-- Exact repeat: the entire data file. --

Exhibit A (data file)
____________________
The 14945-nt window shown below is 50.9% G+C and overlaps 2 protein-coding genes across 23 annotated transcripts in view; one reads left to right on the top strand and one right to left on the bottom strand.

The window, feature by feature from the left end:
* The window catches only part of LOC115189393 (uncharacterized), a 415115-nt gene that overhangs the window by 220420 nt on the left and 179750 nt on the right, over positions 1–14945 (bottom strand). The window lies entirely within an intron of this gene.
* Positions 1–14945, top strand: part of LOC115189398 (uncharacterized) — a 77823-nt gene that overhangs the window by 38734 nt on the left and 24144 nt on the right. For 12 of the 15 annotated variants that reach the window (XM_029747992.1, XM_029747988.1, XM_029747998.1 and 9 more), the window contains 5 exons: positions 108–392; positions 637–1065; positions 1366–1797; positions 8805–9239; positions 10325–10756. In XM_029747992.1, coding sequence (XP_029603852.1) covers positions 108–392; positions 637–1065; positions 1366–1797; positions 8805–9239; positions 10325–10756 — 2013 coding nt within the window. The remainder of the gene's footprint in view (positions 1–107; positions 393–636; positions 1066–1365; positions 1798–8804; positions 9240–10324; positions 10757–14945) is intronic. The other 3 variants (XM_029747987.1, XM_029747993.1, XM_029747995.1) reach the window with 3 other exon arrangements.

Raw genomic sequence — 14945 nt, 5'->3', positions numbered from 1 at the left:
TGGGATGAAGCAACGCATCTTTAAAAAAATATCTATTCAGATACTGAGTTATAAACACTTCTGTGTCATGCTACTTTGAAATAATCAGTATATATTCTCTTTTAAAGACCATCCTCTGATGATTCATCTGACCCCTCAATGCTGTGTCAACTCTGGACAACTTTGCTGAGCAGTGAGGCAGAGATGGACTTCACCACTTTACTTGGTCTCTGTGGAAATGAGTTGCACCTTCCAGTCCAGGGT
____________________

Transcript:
The 14945-nt window shown below is 50.9% G+C and overlaps 2 protein-coding genes across 23 annotated transcripts in view; one reads left to right on the top strand and one right to left on the bottom strand.

The window, feature by feature from the left end:
* The window catches only part of LOC115189393 (uncharacterized), a 415115-nt gene that overhangs the window by 220420 nt on the left and 179750 nt on the right, over positions 1–14945 (bottom strand). The window lies entirely within an intron of this gene.
* Positions 1–14945, top strand: part of LOC115189398 (uncharacterized) — a 77823-nt gene that overhangs the window by 38734 nt on the left and 24144 nt on the right. For 12 of the 15 annotated variants that reach the window (XM_029747992.1, XM_029747988.1, XM_029747998.1 and 9 more), the window contains 5 exons: positions 108–392; positions 637–1065; positions 1366–1797; positions 8805–9239; positions 10325–10756. In XM_029747992.1, coding sequence (XP_029603852.1) covers positions 108–392; positions 637–1065; positions 1366–1797; positions 8805–9239; positions 10325–10756 — 2013 coding nt within the window. The remainder of the gene's footprint in view (positions 1–107; positions 393–636; positions 1066–1365; positions 1798–8804; positions 9240–10324; positions 10757–14945) is intronic. The other 3 variants (XM_029747987.1, XM_029747993.1, XM_029747995.1) reach the window with 3 other exon arrangements.

Raw genomic sequence — 14945 nt, 5'->3', positions numbered from 1 at the left:
TGGGATGAAGCAACGCATCTTTAAAAAAATATCTATTCAGATACTGAGTTATAAACACTTCTGTGTCATGCTACTTTGAAATAATCAGTATATATTCTCTTTTAAAGACCATCCTCTGATGATTCATCTGACCCCTCAATGCTGTGTCAACTCTGGACAACTTTGCTGAGCAGTGAGGCAGAGATGGACTTCACCACTTTACTTGGTCTCTGTGGAAATGAGTTGCACCTTCCAGTCCAGGGT